Americans with disabilities continue to close in on pre-recession employment levels with yet another month of strong job numbers, according to today’s National Trends in Disability Employment – Monthly Update (nTIDE), issued by Kessler Foundation and the University of New Hampshire’s Institute on Disability (UNH-IOD). This extends the record trend to 18 consecutive months for this population.
The process of recovering from disabling injuries often hinders people of working age from returning to work. Many inpatient rehabilitation facilities do not offer employment-oriented services, and after discharge, these services are fragmented or nonexistent. To help individuals stay in the workplace, researchers are looking at the impact of incorporating access to vocational counseling and resources into the medical rehabilitation process.
In the Bureau of Labor Statistics (BLS) Jobs Report released Friday, October 6 , the employment-to-population ratio for working-age people with disabilities increased from 28.0 percent in September 2016 to 30.4 percent in September 2017 (up 8.6 percent; 2.4 percentage points). For working-age people without disabilities, the employment-to-population ratio also increased from 73.0 percent in September 2016 to 73.8 percent in September 2017 (up 1.1 percent; 0.8 percentage points). The employment-to-population ratio, a key indicator, reflects the percentage of people who are working relative to the total population (the number of people working divided by the number of people in the total population multiplied by 100).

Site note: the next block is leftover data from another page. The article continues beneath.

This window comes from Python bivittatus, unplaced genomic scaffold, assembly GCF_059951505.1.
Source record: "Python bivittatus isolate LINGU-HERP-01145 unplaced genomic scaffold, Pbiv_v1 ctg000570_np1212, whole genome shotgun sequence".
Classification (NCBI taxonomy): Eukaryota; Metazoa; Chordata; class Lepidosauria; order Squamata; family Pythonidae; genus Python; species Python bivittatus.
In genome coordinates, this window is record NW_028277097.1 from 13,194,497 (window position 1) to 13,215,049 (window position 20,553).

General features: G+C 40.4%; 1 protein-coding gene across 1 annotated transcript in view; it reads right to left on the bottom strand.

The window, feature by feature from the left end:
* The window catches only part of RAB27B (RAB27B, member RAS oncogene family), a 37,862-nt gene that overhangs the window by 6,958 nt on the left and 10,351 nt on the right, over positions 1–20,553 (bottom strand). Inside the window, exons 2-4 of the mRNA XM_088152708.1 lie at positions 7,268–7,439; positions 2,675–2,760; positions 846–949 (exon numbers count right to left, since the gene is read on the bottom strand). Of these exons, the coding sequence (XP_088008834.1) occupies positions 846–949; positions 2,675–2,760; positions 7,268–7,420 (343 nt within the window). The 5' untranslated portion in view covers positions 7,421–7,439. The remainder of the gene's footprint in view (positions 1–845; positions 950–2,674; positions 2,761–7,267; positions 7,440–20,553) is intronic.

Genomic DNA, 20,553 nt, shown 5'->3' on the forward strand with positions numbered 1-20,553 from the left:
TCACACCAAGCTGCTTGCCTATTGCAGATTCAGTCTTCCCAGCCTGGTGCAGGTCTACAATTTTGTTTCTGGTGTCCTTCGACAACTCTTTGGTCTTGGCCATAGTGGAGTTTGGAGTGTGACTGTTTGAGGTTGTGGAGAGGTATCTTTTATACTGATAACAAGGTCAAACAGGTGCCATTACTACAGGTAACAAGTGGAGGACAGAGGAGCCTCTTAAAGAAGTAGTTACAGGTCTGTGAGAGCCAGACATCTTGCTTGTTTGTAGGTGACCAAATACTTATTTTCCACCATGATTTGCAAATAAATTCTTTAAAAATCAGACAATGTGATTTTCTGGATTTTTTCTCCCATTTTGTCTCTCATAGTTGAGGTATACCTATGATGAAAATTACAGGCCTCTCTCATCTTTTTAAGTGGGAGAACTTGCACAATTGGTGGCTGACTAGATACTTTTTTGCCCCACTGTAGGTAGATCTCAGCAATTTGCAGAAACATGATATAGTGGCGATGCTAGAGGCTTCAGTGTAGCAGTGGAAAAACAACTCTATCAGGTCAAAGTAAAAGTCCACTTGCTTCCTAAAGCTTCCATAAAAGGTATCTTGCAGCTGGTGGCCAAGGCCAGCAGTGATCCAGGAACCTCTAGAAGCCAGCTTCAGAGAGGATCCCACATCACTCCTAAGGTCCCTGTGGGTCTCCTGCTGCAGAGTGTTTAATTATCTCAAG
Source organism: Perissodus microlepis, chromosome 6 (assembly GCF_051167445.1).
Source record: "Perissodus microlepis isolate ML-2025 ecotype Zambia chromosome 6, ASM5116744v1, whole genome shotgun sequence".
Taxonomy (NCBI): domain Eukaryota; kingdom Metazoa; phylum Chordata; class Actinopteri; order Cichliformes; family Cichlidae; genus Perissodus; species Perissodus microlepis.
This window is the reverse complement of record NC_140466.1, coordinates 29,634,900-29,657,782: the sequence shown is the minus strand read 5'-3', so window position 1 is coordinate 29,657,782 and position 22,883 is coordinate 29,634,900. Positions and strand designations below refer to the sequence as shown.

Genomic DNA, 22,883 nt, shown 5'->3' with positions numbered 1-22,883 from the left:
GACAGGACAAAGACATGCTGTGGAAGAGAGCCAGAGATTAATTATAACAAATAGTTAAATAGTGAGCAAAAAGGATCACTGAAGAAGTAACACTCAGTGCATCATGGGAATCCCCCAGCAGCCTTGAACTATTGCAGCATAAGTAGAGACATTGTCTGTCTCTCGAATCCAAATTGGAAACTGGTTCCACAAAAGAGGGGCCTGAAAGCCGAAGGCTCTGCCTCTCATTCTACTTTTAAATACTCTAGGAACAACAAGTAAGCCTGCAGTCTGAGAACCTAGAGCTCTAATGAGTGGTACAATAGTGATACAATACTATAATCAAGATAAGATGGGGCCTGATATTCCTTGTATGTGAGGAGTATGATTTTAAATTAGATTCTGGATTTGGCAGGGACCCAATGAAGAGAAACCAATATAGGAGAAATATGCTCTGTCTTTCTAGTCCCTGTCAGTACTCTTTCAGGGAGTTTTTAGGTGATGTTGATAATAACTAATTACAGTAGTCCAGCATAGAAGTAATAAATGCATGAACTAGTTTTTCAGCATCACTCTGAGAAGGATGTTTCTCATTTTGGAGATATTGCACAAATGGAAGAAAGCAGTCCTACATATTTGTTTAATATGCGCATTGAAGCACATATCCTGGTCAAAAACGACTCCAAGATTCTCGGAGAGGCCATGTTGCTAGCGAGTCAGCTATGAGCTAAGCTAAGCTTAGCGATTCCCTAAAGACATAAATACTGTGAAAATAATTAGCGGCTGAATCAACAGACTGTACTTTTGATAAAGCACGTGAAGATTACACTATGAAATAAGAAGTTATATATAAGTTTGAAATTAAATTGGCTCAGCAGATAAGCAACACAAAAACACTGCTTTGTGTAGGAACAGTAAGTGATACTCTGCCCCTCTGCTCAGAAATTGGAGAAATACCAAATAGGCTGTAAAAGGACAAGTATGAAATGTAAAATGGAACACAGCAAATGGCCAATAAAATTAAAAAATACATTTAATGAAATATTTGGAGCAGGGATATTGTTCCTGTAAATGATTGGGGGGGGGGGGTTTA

“In spite of Hurricanes Irma and Harvey, which were predicted to slow job growth, the proportion of people with disabilities working continued to improve for the eighteenth consecutive month,” according to John O’Neill, PhD, director of employment and disability research at Kessler Foundation. “This growth is positive,…